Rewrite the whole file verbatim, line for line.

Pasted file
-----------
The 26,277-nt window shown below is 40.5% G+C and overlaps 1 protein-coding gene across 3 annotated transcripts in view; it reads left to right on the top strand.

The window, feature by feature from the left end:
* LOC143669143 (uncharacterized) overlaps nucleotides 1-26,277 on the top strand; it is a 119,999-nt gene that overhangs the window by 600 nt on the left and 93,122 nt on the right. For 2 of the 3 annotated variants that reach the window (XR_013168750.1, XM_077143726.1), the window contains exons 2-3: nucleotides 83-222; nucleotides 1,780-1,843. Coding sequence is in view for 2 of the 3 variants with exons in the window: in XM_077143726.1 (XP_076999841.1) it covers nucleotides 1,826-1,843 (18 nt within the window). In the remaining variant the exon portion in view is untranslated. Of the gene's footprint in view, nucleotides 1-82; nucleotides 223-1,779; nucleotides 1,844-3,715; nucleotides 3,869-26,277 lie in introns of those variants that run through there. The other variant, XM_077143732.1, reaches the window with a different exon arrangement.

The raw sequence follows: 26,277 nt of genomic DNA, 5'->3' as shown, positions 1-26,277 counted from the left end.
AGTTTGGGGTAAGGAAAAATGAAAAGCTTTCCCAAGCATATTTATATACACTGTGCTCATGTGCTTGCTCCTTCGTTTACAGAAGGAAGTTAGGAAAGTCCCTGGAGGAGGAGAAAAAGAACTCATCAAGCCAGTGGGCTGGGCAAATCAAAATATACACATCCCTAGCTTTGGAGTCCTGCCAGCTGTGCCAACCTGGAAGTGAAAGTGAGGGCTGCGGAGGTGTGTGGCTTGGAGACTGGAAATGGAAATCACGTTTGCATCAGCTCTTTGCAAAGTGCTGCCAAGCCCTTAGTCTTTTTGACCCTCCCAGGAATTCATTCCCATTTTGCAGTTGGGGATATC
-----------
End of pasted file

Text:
The 26,277-nt window shown below is 40.5% G+C and overlaps 1 protein-coding gene across 3 annotated transcripts in view; it reads left to right on the top strand.

The window, feature by feature from the left end:
* LOC143669143 (uncharacterized) overlaps nucleotides 1-26,277 on the top strand; it is a 119,999-nt gene that overhangs the window by 600 nt on the left and 93,122 nt on the right. For 2 of the 3 annotated variants that reach the window (XR_013168750.1, XM_077143726.1), the window contains exons 2-3: nucleotides 83-222; nucleotides 1,780-1,843. Coding sequence is in view for 2 of the 3 variants with exons in the window: in XM_077143726.1 (XP_076999841.1) it covers nucleotides 1,826-1,843 (18 nt within the window). In the remaining variant the exon portion in view is untranslated. Of the gene's footprint in view, nucleotides 1-82; nucleotides 223-1,779; nucleotides 1,844-3,715; nucleotides 3,869-26,277 lie in introns of those variants that run through there. The other variant, XM_077143732.1, reaches the window with a different exon arrangement.

The raw sequence follows: 26,277 nt of genomic DNA, 5'->3' as shown, positions 1-26,277 counted from the left end.
AGTTTGGGGTAAGGAAAAATGAAAAGCTTTCCCAAGCATATTTATATACACTGTGCTCATGTGCTTGCTCCTTCGTTTACAGAAGGAAGTTAGGAAAGTCCCTGGAGGAGGAGAAAAAGAACTCATCAAGCCAGTGGGCTGGGCAAATCAAAATATACACATCCCTAGCTTTGGAGTCCTGCCAGCTGTGCCAACCTGGAAGTGAAAGTGAGGGCTGCGGAGGTGTGTGGCTTGGAGACTGGAAATGGAAATCACGTTTGCATCAGCTCTTTGCAAAGTGCTGCCAAGCCCTTAGTCTTTTTGACCCTCCCAGGAATTCATTCCCATTTTGCAGTTGGGGATATC